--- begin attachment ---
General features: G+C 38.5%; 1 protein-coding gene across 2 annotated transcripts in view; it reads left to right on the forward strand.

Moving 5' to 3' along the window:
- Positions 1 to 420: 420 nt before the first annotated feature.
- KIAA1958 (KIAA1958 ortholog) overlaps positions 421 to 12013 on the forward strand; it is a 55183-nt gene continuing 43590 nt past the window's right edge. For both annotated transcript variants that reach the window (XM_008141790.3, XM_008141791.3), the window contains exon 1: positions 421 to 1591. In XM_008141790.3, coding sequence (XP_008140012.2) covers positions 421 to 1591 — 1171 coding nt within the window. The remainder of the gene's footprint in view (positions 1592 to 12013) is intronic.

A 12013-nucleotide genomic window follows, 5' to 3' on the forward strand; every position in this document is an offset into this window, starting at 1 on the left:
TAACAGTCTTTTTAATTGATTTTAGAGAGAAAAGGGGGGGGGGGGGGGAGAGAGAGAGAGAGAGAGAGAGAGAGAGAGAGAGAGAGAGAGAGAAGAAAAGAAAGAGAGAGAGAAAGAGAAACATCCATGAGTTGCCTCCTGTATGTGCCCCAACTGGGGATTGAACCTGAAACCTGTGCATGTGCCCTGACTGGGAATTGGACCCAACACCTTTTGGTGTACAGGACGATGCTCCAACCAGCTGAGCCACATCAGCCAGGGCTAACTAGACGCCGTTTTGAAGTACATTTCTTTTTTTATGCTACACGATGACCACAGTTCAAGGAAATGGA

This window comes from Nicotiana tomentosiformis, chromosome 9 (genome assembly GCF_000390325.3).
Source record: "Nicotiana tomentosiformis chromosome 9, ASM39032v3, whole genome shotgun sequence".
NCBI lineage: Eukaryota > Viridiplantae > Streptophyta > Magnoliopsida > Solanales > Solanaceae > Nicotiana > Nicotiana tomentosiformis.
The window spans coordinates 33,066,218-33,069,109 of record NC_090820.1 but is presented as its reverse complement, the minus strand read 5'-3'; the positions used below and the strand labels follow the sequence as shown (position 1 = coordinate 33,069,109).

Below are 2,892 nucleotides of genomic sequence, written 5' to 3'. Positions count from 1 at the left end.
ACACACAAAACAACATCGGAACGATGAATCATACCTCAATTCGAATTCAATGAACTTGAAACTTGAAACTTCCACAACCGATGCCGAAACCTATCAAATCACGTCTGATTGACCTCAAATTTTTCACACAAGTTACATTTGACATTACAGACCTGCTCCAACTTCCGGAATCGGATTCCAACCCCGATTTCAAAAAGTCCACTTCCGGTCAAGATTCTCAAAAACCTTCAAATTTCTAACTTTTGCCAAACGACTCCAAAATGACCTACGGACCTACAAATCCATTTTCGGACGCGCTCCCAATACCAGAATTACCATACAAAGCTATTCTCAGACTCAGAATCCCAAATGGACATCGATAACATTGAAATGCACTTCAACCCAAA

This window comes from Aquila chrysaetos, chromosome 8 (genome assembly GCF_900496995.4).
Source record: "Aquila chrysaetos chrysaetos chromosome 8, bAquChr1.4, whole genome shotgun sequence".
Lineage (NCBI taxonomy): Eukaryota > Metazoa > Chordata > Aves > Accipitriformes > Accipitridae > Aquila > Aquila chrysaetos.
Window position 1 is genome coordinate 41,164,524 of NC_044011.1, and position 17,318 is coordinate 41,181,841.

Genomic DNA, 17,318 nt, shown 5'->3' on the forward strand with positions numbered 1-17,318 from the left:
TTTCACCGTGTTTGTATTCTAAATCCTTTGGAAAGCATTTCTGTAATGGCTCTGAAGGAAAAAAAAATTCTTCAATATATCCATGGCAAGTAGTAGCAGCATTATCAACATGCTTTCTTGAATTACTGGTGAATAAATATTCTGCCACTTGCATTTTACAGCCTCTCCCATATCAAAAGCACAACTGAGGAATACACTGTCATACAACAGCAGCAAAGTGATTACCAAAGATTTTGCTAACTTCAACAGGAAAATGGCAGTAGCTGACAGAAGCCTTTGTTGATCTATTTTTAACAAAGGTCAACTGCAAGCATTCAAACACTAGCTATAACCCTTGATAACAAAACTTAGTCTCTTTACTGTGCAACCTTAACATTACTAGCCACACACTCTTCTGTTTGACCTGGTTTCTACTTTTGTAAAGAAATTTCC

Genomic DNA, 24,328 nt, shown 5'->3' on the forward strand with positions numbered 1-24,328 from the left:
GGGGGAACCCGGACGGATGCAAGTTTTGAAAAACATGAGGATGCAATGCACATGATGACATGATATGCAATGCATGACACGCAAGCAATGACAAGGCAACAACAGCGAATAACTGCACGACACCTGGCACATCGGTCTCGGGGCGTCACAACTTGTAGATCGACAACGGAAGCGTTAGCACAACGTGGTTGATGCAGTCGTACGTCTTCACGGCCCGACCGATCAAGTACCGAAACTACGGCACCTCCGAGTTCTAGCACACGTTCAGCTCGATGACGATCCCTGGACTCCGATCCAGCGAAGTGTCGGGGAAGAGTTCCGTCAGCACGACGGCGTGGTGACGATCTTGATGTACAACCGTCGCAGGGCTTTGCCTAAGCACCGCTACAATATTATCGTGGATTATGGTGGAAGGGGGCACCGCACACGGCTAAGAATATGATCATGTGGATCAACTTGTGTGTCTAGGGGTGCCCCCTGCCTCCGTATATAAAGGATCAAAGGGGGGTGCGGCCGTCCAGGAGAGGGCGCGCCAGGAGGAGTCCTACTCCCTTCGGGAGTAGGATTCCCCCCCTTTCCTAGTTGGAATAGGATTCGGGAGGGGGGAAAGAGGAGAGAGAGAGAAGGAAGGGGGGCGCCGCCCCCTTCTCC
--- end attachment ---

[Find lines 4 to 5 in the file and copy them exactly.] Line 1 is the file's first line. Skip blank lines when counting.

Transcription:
- KIAA1958 (KIAA1958 ortholog) overlaps positions 421 to 12013 on the forward strand; it is a 55183-nt gene continuing 43590 nt past the window's right edge. For both annotated transcript variants that reach the window (XM_008141790.3, XM_008141791.3), the window contains exon 1: positions 421 to 1591. In XM_008141790.3, coding sequence (XP_008140012.2) covers positions 421 to 1591 — 1171 coding nt within the window. The remainder of the gene's footprint in view (positions 1592 to 12013) is intronic.

A 12013-nucleotide genomic window follows, 5' to 3' on the forward strand; every position in this document is an offset into this window, starting at 1 on the left: